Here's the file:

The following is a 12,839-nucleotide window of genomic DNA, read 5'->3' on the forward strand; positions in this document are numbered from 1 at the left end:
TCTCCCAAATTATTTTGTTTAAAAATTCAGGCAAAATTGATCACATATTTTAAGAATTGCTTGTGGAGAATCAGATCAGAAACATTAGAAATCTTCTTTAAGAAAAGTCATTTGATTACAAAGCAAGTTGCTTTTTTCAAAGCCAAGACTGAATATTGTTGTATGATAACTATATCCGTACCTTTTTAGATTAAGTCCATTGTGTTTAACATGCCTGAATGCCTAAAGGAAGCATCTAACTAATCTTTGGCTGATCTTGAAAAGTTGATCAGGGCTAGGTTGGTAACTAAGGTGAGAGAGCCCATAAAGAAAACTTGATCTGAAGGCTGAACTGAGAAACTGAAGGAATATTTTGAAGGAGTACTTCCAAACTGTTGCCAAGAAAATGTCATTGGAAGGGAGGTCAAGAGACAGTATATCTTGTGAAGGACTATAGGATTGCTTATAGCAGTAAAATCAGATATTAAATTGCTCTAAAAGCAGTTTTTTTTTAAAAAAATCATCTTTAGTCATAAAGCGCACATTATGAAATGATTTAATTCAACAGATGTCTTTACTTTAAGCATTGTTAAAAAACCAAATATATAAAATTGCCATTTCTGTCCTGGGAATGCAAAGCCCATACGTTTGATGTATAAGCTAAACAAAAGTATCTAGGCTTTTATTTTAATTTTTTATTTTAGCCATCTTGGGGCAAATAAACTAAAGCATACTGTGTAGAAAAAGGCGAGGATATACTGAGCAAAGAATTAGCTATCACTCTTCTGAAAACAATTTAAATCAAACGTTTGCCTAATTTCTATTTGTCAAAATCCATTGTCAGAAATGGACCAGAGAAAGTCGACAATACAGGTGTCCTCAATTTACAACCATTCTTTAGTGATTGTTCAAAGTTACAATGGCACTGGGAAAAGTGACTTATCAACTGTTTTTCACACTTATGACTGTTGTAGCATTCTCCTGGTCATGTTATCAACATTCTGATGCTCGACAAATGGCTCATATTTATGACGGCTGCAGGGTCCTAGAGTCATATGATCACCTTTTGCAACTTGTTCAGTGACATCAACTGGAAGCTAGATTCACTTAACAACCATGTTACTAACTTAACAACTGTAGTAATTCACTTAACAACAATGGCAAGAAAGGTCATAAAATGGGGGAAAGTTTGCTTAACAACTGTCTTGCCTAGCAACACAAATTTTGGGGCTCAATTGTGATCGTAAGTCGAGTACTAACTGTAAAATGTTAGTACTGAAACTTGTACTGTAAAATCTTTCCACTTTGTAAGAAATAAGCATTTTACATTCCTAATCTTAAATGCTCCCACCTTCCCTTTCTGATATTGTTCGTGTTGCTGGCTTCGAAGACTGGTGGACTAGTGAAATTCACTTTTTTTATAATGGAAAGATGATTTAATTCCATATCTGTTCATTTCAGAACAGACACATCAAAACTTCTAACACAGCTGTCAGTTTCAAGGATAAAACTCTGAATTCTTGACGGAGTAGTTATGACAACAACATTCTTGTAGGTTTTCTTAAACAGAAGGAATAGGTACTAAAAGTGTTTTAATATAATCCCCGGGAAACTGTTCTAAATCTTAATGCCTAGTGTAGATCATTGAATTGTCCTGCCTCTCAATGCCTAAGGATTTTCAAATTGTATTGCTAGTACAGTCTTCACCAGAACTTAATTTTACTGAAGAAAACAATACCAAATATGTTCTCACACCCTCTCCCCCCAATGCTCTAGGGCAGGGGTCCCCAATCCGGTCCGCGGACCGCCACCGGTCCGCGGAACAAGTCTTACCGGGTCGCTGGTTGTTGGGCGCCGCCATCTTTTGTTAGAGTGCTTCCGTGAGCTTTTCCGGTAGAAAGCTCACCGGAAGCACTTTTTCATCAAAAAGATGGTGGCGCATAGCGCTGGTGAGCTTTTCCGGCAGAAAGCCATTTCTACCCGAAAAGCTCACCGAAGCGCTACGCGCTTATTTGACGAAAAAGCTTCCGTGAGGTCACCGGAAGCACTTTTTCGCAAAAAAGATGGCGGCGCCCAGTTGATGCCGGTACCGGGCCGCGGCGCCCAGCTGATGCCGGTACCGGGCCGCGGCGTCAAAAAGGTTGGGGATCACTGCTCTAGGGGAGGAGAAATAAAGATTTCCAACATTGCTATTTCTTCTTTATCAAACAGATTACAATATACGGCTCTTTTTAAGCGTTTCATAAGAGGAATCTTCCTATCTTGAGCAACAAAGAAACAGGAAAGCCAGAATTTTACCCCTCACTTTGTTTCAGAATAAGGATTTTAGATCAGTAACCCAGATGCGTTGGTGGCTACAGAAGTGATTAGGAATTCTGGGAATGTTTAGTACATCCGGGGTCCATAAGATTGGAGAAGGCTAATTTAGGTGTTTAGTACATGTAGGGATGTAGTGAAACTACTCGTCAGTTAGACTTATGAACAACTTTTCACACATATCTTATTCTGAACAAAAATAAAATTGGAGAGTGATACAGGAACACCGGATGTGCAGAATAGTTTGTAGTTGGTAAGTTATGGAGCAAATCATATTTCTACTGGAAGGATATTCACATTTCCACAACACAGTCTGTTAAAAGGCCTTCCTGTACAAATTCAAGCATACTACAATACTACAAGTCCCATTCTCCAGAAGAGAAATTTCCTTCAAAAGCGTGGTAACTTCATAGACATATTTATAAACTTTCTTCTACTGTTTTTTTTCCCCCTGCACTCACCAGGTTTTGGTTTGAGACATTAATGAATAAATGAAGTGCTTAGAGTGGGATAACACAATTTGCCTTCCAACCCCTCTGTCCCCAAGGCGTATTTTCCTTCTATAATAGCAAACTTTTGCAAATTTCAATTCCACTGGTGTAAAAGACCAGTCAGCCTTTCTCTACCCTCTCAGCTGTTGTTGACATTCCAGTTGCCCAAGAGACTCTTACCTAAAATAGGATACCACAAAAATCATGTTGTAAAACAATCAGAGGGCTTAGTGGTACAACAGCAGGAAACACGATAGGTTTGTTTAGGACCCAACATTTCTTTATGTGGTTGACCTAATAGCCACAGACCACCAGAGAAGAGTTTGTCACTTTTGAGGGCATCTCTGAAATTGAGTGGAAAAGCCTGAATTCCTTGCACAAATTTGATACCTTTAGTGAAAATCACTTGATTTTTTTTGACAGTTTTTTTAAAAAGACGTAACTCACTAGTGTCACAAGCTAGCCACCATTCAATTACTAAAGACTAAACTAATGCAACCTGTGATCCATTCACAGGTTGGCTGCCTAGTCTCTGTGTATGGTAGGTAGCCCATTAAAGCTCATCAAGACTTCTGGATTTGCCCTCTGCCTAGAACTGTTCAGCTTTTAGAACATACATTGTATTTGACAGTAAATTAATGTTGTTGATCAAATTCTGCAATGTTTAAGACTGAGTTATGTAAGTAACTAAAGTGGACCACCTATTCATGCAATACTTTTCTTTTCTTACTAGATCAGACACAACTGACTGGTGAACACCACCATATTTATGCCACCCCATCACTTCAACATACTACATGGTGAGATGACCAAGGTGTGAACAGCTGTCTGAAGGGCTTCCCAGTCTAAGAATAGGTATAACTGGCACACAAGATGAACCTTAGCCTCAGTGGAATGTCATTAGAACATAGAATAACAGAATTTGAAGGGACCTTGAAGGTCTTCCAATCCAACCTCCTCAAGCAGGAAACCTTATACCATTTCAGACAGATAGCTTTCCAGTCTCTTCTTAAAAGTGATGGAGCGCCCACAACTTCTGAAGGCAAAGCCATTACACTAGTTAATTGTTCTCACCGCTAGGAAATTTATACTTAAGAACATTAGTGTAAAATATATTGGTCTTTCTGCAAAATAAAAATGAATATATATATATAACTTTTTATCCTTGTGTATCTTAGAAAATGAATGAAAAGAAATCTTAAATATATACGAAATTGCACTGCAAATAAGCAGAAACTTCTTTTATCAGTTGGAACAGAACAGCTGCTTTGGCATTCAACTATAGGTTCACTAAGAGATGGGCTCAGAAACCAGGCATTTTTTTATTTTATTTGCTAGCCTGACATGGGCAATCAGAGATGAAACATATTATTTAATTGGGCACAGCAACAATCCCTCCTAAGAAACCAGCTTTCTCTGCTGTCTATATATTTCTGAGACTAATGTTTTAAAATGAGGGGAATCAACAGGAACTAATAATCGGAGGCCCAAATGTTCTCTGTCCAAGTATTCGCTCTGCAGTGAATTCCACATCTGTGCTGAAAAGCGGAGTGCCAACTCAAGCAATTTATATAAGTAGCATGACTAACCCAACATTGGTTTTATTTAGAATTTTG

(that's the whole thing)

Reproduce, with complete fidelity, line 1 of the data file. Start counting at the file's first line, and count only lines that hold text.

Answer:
The following is a 12,839-nucleotide window of genomic DNA, read 5'->3' on the forward strand; positions in this document are numbered from 1 at the left end: